AS YOU LIKE IT Works Hard for Laughs at Philadelphia Shakespeare Theatre

by Michael Schwartz

Theatre people insist that they love Shakespeare, but they don’t seem to trust him very much—at least, not when it comes to his comedies. As a case in point, take the Philadelphia Shakespeare Theatre’s production of AS YOU LIKE IT, one of the Bard’s breeziest plays, full of the usual cross-dressing and misunderstandings, along with a great deal of nimble verbal humor. There’s fun to be had in this production, to be sure, but the message hanging over the proceedings is something along the lines of “We know Shakespeare isn’t really funny, so we’re going to goose him a little.” As a result, several talented performers, and this reviewer’s patience, were mightily taxed.

AS YOU LIKE IT featuring (left to right) Victoria Rose Bonito as Celia, Mary Tuomanen as Rosalind, Johnny Smith as Touchstone (Photo Credit: John Bansemer)

Director Carmen Khan keeps the actors in constant motion as they twirl, jig, and skip through, over, and across David P. Gordon’s playground-inspired set. Actors manipulate large candy-colored blocks, enter on rocking-horses or in little red wagons, toss huge balls at each other, jump on swings and slide down slides—it’s remarkably busy, but busyness doesn’t equal momentum. A great deal of the staging is incredibly broad—for example, a wrestling match takes on a WWF atmosphere, complete with a kick to the crotch (one wonders if Adam Sandler was an uncredited consultant). What’s more, the enforced liveliness extends to the performances—supporting characters pull faces and effect “funny” voices, villains stop just short of twirling their mustaches, and the two lovers, Rosalind and Orlando, can’t just meet—they have to go slack-jawed to a “they’re in love” music cue. Even the bits that work get repeated to diminishing effect: a character using dolls to act out some exposition is cute once, but annoying the third time. The Forest of Arden, where the bulk of the action takes place, is populated with small toy trees, giving the actors the opportunity to look ridiculous trying to hide behind one. Once again, it’s fairly amusing the first time, but by the time Jacques, a character who should know better, does the same thing, you just want to go up on stage, take the tree away from him, and say sharply, “Stop that.”

One of the most unfortunate victims of this approach is Johnny Smith, who plays Touchstone, the court clown thrust into the country. Touchstone is one of Shakespeare’s most verbal clowns, spouting reams of puns, bawdry, and sardonic asides as he copes with and ultimately embraces country life, along with a country wench. At one point, Touchstone drives off a would-be suitor to his new love with a barrage of wit, double-talk, and parody of courtly argument—it’s a tour-de-force of language and great fun to listen to. In this production, however, Smith is obliged to whack the suitor repeatedly over the head with a balloon hammer, whip out a toy gun, and impersonate John Wayne, Arnold Schwarzenegger, and Clint Eastwood (I think) as the suitor mugs fear and runs off, and it’s not much fun. Just about the entire cast gets stung in a similar fashion at one point or another, with a few exceptions: John Little, in the dual roles of Duke Senior and Corin the farmer, gets to behave normally, and he’s a breath of fresh air. Ames Adamson, despite having to join in the extraneous jigging and toy-tree tomfoolery, manages to preserve some of Jacques’ high comic-melancholic dignity.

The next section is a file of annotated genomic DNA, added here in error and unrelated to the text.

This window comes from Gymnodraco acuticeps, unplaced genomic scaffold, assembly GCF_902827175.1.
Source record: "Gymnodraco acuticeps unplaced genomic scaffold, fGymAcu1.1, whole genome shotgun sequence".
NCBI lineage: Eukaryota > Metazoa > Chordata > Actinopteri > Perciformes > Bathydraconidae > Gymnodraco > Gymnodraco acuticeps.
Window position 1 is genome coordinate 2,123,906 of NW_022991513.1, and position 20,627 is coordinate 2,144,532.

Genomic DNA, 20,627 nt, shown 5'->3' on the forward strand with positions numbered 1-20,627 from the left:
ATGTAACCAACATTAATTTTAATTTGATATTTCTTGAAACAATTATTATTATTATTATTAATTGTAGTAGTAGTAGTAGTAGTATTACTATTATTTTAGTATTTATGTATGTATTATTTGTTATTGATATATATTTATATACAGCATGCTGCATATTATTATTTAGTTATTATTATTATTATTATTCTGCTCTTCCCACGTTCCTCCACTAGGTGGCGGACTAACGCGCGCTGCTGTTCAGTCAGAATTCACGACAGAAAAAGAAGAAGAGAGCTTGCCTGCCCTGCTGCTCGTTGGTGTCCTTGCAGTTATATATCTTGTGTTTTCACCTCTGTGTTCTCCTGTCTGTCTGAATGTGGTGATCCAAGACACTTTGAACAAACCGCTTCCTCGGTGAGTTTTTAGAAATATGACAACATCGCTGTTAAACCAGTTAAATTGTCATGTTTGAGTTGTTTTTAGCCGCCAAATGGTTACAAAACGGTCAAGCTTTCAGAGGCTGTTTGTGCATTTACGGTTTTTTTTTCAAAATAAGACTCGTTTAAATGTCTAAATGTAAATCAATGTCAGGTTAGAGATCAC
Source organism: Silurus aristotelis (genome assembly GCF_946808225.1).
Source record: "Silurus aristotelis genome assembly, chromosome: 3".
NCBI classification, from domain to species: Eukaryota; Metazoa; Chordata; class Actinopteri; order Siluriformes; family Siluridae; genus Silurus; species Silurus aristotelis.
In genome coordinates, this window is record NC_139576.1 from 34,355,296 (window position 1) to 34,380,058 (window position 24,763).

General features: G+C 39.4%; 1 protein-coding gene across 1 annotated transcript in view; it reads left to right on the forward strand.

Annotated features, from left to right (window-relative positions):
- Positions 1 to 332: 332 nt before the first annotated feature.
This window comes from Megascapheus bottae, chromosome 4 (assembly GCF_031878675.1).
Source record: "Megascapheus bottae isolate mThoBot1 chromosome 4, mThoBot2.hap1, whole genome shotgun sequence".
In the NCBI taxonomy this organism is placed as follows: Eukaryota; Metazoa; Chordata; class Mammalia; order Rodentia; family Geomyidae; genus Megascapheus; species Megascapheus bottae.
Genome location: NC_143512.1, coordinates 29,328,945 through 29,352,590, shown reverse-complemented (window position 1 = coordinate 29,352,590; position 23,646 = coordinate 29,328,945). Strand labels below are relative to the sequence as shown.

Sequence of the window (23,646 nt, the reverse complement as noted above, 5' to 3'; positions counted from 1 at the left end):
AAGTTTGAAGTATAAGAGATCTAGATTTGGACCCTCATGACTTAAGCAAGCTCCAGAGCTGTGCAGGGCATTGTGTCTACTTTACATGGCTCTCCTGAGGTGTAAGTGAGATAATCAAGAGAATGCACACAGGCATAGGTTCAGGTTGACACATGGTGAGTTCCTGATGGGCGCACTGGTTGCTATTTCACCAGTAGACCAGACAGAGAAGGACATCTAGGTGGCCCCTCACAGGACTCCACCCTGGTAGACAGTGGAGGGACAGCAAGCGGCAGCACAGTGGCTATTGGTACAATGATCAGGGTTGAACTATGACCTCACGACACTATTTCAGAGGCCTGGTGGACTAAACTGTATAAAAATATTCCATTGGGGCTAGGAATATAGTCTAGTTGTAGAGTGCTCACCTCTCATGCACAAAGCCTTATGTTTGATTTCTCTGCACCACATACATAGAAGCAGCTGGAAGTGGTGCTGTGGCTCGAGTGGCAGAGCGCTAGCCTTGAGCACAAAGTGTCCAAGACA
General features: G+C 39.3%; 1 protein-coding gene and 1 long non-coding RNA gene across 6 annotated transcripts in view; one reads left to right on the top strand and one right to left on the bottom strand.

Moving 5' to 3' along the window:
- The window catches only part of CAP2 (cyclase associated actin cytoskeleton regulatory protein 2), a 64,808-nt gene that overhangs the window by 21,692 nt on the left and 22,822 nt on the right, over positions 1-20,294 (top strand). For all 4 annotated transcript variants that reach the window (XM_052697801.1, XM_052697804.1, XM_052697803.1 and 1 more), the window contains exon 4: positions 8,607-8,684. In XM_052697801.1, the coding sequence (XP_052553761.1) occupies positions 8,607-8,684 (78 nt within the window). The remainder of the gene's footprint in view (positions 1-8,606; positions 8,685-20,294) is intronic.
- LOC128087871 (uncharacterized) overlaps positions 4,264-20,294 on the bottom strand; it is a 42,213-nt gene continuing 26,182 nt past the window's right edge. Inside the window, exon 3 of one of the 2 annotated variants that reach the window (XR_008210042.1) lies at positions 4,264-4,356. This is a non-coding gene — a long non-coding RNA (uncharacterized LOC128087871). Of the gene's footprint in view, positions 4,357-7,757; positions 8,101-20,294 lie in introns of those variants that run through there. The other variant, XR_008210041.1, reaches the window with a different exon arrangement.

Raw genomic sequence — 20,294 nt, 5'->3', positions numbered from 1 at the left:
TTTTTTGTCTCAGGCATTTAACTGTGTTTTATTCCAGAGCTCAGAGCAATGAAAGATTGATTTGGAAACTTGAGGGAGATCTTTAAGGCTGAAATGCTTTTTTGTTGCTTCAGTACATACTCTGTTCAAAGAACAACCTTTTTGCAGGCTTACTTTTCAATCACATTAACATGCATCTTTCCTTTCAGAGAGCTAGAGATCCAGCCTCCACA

As for Rosalind, the lively heroine around whom AS YOU LIKE IT revolves, Mary Tuomanen scores occasionally. To her credit, she’s one of the only actors to get a laugh with one of Shakespeare’s lines—“Sell when you can, you are not for all markets”—she just delivers it, well, and the joke lands. In a much less determinedly zany production, Tuomanen might have triumphed, but she’s essentially a subtle actor with fairly small-scale reactions, and consequently she pretty much disappears from memory in the first half, and only partly regains some control in the second. A bigger problem is that Victoria Rose Bonito, as Celia, Rosalind’s cousin and companion, comes off as about five times more interesting. Bonito, with slightly off-center reactions and an infectious exuberance, really seems to be enjoying herself, and you begin to wish she and Tuomanen had switched parts.

It was George Bernard Shaw, in his days as a theatre critic, who noted that Shakespeare’s chief skill was as a musician, and that the actors’ job was to bring out “the grace and dignity of the diction.” You might dismiss my review as sheer grumpiness, and you might have a point—the audience I saw the show with had a good time, and if you like your Shakespeare with heavy-duty goofiness, you probably will as well. But if you come for the Shakespearean music, you might be disappointed.

By William Shakespeare
Directed by Carmen Khan
April 15-May 15, 2011
The Philadelphia Shakespeare Theatre
2111 Sansom Street
Philadelphia, PA 19103

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